And Ray Rice…damn, that guy is coming into his own with a fury this season. Sunday, he led the team in both rushing and receiving, and his 766 yards from scrimmage currently lead the NFL. His 33 yard touchdown run gave the Ravens their only lead of the day, unfortunately one that they were unable to hold for even 2 minutes of game time thanks to….

Did Not Play Like a Raven – Secondary


Good. Lord. We’ve singled out Dominique Foxworth and Fabian Washington (also Chris Carr, but that was more return-related) individually here before, but the whole group deserved to be running wind sprints at the Metrodome after Sunday’s game. This now makes 4/5 “Play Like a Ravens” in which we’ve called out Ravens DBs (actually 4/4, considering in Week 3 there was nobody selected).

And don’t think that, based on the photo, Ed Reed is above criticism here at the Nest. He is suspect #1 in leaving Frank Walker to cover Sidney Rice 1-on-1 60 yards down the field two plays after the Ravens took the lead in the 4th. Fact is, though, without Reed, we shudder to think just how atrocious this Ravens defensive backfield has the potential to be. Regardless, we have to think that John Harbaugh will only put up with his freelancing for so much longer, especially after calling him out publicly to play more “team” defense.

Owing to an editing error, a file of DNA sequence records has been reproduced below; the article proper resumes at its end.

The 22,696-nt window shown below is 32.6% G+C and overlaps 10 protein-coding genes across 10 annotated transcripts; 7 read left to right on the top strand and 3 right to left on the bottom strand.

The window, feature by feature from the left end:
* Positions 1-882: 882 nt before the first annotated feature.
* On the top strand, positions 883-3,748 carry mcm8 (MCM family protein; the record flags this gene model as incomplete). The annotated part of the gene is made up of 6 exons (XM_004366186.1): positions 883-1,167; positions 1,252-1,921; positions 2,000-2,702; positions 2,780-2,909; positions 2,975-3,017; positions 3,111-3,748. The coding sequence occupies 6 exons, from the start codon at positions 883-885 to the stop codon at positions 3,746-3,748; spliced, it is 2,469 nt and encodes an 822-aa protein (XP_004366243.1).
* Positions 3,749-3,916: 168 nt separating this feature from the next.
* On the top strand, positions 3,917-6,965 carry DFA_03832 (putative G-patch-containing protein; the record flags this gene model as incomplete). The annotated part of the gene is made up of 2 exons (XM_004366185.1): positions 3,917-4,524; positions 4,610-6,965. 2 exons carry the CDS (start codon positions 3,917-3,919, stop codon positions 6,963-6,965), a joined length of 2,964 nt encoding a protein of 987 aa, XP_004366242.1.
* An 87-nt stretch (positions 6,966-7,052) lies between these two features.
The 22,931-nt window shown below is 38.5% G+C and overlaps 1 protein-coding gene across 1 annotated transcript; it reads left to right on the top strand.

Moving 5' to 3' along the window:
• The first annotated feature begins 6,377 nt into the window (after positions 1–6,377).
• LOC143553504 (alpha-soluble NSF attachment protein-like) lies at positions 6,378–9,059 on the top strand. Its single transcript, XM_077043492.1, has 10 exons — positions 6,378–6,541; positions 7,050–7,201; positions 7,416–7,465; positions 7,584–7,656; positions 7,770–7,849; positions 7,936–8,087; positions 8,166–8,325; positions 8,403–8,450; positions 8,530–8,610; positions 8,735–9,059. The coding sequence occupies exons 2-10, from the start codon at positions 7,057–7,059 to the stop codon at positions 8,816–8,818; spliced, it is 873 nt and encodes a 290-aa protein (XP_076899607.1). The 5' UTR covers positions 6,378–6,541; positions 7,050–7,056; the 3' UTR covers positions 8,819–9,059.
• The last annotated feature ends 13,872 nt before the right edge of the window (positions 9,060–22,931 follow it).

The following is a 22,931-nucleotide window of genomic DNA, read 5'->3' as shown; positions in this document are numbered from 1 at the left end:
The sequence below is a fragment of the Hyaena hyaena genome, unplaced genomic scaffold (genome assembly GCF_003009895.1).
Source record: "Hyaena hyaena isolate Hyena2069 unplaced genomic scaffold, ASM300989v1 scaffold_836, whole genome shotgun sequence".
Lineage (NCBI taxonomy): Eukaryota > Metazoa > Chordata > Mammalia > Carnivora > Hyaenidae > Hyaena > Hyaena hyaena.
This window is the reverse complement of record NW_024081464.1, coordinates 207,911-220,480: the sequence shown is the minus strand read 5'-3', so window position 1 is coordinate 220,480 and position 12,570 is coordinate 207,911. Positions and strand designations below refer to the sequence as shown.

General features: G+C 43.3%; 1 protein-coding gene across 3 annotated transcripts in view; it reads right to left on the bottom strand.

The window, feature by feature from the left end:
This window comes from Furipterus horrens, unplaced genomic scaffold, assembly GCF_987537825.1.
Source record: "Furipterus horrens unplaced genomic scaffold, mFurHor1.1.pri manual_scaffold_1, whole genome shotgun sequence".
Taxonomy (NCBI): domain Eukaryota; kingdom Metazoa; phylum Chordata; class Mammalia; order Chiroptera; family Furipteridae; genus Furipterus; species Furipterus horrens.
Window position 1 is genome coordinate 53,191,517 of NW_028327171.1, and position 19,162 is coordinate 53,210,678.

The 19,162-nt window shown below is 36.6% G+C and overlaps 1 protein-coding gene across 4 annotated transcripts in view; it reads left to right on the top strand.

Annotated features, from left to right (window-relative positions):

Washington, Foxworth, Carr, Walker…what more is there to say about this group? Throw in Dawan Landry as well, who looks thoroughly lost in coverage, and who hasn’t played the run nearly as well as he did prior to his injury last year.

Rookie Ledarius Webb is sure to see some more action as a CB after they bye, but what about at safety? Can Webb take a crack at SS in the NFL? Or can Haruki Nakamura or Tom Zbikowski step in and provide some relief? We would like to think so, but there is a reason they are backups, Ravens fans.

The Ravens are now 22nd in the NFL in passing defense, behind the likes of the Buccaneers, Raiders, and Texans. Fixing (or at least finding a way to mask) the leaks in the secondary is, unquestionably, priority numero uno for B’More during the bye week.

Vikings 33 Ravens 31 (The HAUSCHKA FAIL Game)

October 19, 2009

Fairly or not, when Ravens fans look back on yesterday’s game (and it will be one that we will remember for a LONG time), it will be Steve Hauschka who many remember as the goat.


Not the vaunted Ravens defense, who, suddenly awful, gave up 426 yards, 167 of those on the ground, and over 20 points AGAIN. The defense is giving up a woeful 21.7 points per game, and if you take out the Week 3 game against Cleveland High School, that number shoots to 25.4 ppg against “real” NFL teams. This is a full 10 POINT PER GAME increase over what 2008’s defense managed, with very similar personnel.